The global landmine crisis is man-made and the effects have reached almost epidemic proportions. The AP landmines represent a real and constant threat to people - to the safety and well being of the individual in many societies. The AP landmines deny people a means of livelihood. They deny people their human rights, not least the freedom of movement. In recent conflict situations AP landmines have been planted not only to kill and maim, but to drive minority groups or persons perceived to be enemies away from their homes and countries or particular areas. This tendency is part of the dramatic growth in attacks on civilian populations during armed conflicts. It represents a blatant breach of international humanitarian law and human rights.
The threat of AP landmines is especially serious for the most vulnerable members of society. The AP landmines have an effect, which extends beyond the wounds inflicted on the individual. They further impoverish and marginalise the poor.
--They traumatise the coping mechanisms of individuals and families.
--They seriously damage and completely paralyse whole communities.
--They block the delivery of humanitarian assistance and disrupt long-term development
--In short, they inflict wounds on society, as well as individuals. They are a threat to human security.
Mine action must be people-centred and an integrated part of processes of reconciliation, rehabilitation, reconstruction, economic and social development of war-torn societies.
Mine action is about giving people to live in an environment free from the physical, psychological and socio-economic threats posed by AP landmines, to live in freedom from fear.
The measure of success of mine action cannot be restricted to the number of mines that have been removed and destroyed. There is a need for better indicators to assess the long-term impact of mine action. These should include information on; increased access to basic social services, afflicted areas transformed into productive land, numbers of refugees and displaced persons repatriated in safety and dignity and mine victims being reintegrated as productive members of society.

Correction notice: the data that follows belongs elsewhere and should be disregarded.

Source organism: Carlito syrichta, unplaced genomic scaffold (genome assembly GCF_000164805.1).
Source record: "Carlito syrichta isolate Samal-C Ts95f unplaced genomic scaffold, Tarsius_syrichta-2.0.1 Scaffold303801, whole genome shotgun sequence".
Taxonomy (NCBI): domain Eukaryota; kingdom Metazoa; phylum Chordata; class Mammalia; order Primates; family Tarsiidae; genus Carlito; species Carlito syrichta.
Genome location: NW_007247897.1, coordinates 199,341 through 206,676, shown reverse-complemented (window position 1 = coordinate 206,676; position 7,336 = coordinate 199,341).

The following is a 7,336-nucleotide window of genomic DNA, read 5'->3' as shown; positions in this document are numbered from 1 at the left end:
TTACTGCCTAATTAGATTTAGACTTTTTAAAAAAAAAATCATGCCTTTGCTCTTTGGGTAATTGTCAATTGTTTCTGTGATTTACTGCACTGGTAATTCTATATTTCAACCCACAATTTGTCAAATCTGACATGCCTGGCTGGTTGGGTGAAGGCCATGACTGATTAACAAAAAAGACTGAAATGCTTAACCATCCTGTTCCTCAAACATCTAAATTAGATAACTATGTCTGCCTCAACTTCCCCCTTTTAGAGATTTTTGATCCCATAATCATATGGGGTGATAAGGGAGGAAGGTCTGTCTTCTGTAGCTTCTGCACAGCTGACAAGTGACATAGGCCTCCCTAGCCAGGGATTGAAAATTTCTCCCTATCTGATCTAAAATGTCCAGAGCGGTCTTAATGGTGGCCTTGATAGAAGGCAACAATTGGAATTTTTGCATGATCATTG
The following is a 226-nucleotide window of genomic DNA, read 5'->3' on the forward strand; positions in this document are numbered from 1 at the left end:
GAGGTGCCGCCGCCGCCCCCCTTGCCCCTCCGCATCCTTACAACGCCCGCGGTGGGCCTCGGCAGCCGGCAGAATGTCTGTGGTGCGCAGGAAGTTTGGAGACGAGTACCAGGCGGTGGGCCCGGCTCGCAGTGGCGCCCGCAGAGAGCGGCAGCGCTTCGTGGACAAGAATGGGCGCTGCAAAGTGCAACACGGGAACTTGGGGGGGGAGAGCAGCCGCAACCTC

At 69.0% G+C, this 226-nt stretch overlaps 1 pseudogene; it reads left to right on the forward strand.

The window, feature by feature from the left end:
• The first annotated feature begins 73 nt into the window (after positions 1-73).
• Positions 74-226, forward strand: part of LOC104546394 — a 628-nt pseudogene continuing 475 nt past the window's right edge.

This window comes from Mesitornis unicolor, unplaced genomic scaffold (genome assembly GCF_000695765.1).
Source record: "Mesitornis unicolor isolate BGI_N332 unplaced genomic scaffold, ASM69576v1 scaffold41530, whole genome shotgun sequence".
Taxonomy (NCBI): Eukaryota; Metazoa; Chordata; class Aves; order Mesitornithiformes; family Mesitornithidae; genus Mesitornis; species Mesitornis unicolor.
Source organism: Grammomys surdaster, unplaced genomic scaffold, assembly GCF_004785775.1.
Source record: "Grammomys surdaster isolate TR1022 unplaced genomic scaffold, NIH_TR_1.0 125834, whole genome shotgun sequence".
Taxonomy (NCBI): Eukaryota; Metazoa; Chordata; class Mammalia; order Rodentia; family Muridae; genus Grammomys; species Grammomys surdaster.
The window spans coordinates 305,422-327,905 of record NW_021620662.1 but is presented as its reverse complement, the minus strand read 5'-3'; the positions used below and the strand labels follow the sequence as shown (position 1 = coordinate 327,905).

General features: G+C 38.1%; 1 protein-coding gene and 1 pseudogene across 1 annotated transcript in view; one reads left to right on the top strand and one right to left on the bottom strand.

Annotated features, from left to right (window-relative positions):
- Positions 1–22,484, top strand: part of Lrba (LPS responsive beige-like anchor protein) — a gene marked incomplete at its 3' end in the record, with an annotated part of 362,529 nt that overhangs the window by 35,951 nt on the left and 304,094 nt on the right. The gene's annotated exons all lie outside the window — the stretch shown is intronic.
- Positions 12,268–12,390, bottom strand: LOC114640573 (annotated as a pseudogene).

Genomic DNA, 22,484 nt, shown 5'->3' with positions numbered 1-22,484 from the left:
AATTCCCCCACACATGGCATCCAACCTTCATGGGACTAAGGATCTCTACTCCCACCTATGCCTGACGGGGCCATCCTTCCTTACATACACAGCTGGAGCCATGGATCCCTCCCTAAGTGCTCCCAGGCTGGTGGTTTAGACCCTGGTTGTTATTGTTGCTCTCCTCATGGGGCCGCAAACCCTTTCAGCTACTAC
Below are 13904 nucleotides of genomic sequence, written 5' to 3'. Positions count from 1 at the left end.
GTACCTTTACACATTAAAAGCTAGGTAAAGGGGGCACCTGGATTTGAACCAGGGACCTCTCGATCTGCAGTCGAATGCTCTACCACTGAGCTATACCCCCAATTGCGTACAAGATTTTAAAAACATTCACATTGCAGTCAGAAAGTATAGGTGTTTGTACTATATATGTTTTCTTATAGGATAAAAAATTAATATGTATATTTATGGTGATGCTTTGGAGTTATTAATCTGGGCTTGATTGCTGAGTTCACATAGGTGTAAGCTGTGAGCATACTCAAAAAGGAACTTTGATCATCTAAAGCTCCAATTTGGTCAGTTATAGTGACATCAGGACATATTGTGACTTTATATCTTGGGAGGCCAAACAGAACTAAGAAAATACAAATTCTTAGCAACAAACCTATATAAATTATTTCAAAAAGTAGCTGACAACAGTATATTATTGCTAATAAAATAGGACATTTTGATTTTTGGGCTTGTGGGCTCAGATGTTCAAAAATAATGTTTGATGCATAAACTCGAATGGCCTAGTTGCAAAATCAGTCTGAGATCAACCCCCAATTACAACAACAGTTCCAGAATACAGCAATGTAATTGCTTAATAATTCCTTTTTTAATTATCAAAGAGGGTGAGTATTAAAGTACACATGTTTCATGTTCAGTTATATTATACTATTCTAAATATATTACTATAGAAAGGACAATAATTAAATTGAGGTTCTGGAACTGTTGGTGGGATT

The Mine Ban Convention
The Mine Ban Convention has established an international norm supported by a vast majority of members of the United Nations. To this date, 68 states have ratified and 135 have signed the Mine Ban Convention – a record in the history of multilateral arms related agreements. Even for states not parties to the convention, the political price of not adhering to this norm has risen considerably. However, this encouraging development must not lead to complacency on our part.
The forming of a global coalition between many different players was one of the main reasons for the unprecedented progress leading to the Mine Ban Convention. The process was successful because it brought together a broad coalition of countries and organisations. It included mine-affected countries, humanitarian organisations, and non-governmental organisations active in the field of human rights, of refugee protection and assistance, of humanitarian programmes and individual victims.
Another important element behind the success of the Ottawa process was the comprehensive way the landmine issue was addressed. The objective was not a partial, but a truly total ban on AP landmines – with no exceptions or loopholes. Not only were the use, production and stockpiling of AP landmines addressed, but also the destruction and removal of those AP landmines, and equally important the economic and social rehabilitation of landmine victims.
The shared concern and cooperation between the different players gave the process the necessary political strength and credibility. Each player brought his particular expertise to the table. Working together, they managed to create a synergistic effect. Only states could sign a legally binding convention. However, organisations and networks like the ICRC and the ICBL had the tools, knowledge and the will to mobilise the public opinion.
The first meeting of States Parties is an opportunity for States Parties, signatory states, other interested states, humanitarian agencies and organisations to discuss forward-looking initiatives and measures to effectively implement the objectives of the Convention and thereby contribute to the new stage in the Mine Ban process: from campaigning to implementation. Convening the first meeting in Mozambique, a mine-affected country, is highly appropriate and recognises Africa’s crucial role in bringing about a total ban on anti-personnel landmines
Activities supported by Norway
Norway has been supporting mine action activities around the world for more than ten years – both through the UN system, international organisations such as ICRC and NGO`s like Norwegian People’s Aid, Handicap International and others. At the signing conference in Ottawa in December 1997, Norway committed USD 120 million to mine action over a five-year period.